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UK Foreign Minister Boris Johnson to Meet Museveni

United Kingdom Foreign Secretary Johnson Boris arrives in Uganda today Wednesday for talks with President Yoweri Museveni, viagra dosage http://choladathaicuisine.com/wp-content/plugins/jetpack/_inc/lib/class.media.php Chimp Corps report.

Officials said Museveni and his guest will discuss the security crisis in South Sudan and the refugee problem affecting the region.

Johnson is expected to arrive in Uganda at 7:00pm before meeting with Museveni at State House Entebbe.

Johnson’s arrival comes against the recent visit of UK’s International Development Minister James Wharton who reaffirmed the country’s support for refugees in Uganda as Africa’s largest refugee hosting nation.

During the week that famine has been declared in some parts of South Sudan, http://compuaprende.com/components/com_community/templates/jomsocial/layouts/email.groups.album.text.php Minister Wharton saw the life-saving impact of UK aid in Uganda when he visited a centre where refugees are registered and longer term refugee settlements near the border with South Sudan.

Uganda now hosts over one million refugees, http://dancehallarena.com/wp-content/plugins/wp-super-cache/plugins/domain-mapping.php with the vast majority from South Sudan.

With five million people in neighbouring South Sudan facing the threat of going without enough food and almost 2,400 people every day being forced to flee their homes from devastating conflict and cross the border into Uganda, the UK’s support is getting urgently needed food, water and medicine to those in desperate need.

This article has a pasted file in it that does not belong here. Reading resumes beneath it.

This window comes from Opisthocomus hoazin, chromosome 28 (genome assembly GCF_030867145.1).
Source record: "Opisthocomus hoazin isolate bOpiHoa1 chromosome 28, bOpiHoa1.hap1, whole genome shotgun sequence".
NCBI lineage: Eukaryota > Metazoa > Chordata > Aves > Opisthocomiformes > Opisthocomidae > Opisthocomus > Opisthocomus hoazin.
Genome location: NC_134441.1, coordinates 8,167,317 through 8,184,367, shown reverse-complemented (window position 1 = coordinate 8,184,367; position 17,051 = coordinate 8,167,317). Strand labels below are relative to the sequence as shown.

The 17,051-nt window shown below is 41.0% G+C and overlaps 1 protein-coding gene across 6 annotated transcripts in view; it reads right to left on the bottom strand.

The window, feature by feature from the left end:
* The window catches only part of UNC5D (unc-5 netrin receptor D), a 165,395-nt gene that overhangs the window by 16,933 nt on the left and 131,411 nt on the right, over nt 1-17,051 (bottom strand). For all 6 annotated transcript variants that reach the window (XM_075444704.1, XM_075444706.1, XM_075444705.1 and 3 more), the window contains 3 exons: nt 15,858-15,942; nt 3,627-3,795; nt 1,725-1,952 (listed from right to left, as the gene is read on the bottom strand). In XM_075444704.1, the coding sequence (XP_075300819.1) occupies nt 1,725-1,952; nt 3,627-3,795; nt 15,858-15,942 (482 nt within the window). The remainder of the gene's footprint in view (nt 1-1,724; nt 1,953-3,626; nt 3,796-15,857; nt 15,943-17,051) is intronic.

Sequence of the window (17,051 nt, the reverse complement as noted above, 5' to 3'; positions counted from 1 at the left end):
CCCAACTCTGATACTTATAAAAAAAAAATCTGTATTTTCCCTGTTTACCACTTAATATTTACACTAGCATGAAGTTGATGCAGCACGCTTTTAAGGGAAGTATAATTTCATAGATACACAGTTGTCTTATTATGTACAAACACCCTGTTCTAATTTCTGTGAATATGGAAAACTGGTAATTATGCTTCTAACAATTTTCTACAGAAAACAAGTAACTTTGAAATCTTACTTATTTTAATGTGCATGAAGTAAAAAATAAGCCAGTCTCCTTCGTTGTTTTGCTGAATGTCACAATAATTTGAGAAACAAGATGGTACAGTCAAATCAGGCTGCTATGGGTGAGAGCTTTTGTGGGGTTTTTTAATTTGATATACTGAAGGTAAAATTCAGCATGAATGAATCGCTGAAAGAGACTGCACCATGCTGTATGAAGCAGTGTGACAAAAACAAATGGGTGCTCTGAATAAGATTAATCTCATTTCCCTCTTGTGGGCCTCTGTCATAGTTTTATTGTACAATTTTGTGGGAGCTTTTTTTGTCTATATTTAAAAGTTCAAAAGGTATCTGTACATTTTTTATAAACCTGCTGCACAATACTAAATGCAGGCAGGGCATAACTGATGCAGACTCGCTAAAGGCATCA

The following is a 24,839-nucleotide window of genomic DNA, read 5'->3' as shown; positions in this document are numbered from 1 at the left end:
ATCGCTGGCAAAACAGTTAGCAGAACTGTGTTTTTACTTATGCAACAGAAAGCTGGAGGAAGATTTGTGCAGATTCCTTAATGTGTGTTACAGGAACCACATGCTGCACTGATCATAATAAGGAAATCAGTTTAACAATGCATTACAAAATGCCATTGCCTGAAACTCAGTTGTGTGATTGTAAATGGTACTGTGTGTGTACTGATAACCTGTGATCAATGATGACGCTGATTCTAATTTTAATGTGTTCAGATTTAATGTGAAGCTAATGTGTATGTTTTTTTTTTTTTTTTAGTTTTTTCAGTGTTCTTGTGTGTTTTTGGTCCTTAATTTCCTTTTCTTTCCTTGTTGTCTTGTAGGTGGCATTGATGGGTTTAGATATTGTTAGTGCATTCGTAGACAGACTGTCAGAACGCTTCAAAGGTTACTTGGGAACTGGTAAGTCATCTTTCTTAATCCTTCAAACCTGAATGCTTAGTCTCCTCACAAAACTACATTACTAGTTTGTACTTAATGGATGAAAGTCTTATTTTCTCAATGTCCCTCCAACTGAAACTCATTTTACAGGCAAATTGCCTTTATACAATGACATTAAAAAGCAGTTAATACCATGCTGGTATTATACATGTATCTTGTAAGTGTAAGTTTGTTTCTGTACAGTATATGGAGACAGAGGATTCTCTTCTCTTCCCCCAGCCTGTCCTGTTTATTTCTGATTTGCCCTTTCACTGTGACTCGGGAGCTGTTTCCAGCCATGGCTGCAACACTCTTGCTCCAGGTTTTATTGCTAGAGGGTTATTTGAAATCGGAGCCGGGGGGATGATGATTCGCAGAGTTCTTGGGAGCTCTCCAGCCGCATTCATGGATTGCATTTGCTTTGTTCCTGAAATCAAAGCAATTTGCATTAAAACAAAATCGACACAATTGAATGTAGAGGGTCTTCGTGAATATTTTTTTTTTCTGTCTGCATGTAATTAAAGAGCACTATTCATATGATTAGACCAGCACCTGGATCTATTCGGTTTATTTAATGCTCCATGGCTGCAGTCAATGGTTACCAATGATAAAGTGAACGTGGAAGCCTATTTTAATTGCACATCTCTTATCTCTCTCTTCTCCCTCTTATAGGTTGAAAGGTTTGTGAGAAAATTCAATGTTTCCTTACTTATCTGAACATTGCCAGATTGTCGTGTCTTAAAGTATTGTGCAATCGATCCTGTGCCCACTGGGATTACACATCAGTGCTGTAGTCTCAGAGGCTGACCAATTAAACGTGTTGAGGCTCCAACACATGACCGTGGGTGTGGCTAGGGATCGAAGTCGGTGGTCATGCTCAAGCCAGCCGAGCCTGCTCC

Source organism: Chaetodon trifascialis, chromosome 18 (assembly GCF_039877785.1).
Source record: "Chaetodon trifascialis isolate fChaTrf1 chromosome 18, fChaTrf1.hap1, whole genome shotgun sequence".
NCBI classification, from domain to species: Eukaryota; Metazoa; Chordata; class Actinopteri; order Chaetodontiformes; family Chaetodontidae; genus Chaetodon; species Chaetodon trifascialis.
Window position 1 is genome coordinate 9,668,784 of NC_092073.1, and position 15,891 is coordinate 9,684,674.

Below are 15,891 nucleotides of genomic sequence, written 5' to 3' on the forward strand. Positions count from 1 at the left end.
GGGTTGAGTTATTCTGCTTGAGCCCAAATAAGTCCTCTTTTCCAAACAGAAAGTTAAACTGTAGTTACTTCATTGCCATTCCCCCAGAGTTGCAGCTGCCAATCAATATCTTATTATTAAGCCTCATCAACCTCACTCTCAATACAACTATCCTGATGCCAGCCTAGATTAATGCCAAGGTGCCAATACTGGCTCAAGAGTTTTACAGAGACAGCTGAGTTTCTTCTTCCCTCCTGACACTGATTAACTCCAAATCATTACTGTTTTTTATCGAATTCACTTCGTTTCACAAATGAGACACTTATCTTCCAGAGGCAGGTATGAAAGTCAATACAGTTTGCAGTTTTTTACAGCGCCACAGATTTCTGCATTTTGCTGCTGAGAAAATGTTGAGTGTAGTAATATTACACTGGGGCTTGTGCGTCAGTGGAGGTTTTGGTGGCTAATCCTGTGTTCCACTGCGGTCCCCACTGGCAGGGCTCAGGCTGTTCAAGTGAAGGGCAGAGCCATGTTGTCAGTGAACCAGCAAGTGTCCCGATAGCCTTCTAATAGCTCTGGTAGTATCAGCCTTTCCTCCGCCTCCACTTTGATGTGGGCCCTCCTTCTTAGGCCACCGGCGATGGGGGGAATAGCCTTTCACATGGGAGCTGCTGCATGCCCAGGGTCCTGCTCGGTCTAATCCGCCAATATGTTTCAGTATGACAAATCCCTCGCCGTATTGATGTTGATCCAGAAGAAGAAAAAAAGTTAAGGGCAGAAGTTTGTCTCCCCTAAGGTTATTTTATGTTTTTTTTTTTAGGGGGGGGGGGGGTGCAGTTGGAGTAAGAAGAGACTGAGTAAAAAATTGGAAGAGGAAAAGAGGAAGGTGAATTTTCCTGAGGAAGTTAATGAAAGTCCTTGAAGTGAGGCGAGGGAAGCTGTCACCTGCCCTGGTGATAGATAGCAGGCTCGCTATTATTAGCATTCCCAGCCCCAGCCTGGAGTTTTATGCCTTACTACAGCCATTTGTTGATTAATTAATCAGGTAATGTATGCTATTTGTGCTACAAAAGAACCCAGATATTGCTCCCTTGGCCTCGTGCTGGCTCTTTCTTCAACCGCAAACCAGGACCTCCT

Minister Wharton met with women and children at Impevi refugee centre and Rhino settlement area in Northern Uganda, who have been displaced by the horrors of war and sexual violence.

He heard about the challenges of getting life-saving humanitarian aid to those who need it.

In 2016, the UK’s support to refugees in Uganda has provided food for 650,000 people including 45,000 children; shelter for 56,250 people; blankets, water containers and sanitary towels for 64,000 people and vaccinated 210,000 children.

South Sudan faces an urgent and severe humanitarian crisis with almost half the population in desperate need, which impacts on the whole region.

The first famine for six years has now been declared and the threat of starvation and ongoing violence is forcing over one million people to flee their homes and seek refuge in neighbouring countries like Uganda.

Uganda has one of the most progressive refugee policies in the world, where refugees are given land, jobs and integrated into communities, giving people fleeing conflict hope for the future.

The UK is expected to continue to play a leading role in helping encourage the longer-term stability of South Sudan, Uganda and the broader region.

It’s also anticipated that Boris will get brief from British businesses and Ugandan officials on furthering trade and investment opportunities.

According to DFID’s Economic Development Strategy, UK support is helping Uganda and other countries industrialise faster, trade more and create new and productive jobs for its growing young population.

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